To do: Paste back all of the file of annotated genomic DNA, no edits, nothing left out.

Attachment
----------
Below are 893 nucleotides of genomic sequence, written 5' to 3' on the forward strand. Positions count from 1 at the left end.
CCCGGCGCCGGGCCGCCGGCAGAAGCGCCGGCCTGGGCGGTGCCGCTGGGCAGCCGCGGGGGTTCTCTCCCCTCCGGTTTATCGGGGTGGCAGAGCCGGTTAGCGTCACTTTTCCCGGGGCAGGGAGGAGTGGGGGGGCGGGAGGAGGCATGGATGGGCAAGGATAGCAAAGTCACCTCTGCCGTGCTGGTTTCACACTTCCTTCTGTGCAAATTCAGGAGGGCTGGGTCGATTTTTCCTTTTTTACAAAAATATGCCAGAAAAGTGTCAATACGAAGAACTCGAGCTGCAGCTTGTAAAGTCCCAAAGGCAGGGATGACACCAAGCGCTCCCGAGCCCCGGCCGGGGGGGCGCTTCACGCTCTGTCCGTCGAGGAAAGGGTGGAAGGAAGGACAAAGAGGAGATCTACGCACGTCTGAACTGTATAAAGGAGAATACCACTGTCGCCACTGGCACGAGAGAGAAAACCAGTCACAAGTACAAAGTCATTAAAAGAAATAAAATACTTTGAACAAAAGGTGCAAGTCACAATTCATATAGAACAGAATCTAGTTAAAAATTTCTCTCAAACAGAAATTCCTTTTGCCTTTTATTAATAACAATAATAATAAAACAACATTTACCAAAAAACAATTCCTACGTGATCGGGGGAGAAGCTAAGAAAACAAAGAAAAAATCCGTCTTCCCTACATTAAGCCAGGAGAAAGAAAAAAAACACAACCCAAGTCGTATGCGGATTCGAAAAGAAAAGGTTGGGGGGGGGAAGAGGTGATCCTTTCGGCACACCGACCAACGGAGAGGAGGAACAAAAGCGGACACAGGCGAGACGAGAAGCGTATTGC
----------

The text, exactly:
Below are 893 nucleotides of genomic sequence, written 5' to 3' on the forward strand. Positions count from 1 at the left end.
CCCGGCGCCGGGCCGCCGGCAGAAGCGCCGGCCTGGGCGGTGCCGCTGGGCAGCCGCGGGGGTTCTCTCCCCTCCGGTTTATCGGGGTGGCAGAGCCGGTTAGCGTCACTTTTCCCGGGGCAGGGAGGAGTGGGGGGGCGGGAGGAGGCATGGATGGGCAAGGATAGCAAAGTCACCTCTGCCGTGCTGGTTTCACACTTCCTTCTGTGCAAATTCAGGAGGGCTGGGTCGATTTTTCCTTTTTTACAAAAATATGCCAGAAAAGTGTCAATACGAAGAACTCGAGCTGCAGCTTGTAAAGTCCCAAAGGCAGGGATGACACCAAGCGCTCCCGAGCCCCGGCCGGGGGGGCGCTTCACGCTCTGTCCGTCGAGGAAAGGGTGGAAGGAAGGACAAAGAGGAGATCTACGCACGTCTGAACTGTATAAAGGAGAATACCACTGTCGCCACTGGCACGAGAGAGAAAACCAGTCACAAGTACAAAGTCATTAAAAGAAATAAAATACTTTGAACAAAAGGTGCAAGTCACAATTCATATAGAACAGAATCTAGTTAAAAATTTCTCTCAAACAGAAATTCCTTTTGCCTTTTATTAATAACAATAATAATAAAACAACATTTACCAAAAAACAATTCCTACGTGATCGGGGGAGAAGCTAAGAAAACAAAGAAAAAATCCGTCTTCCCTACATTAAGCCAGGAGAAAGAAAAAAAACACAACCCAAGTCGTATGCGGATTCGAAAAGAAAAGGTTGGGGGGGGGAAGAGGTGATCCTTTCGGCACACCGACCAACGGAGAGGAGGAACAAAAGCGGACACAGGCGAGACGAGAAGCGTATTGC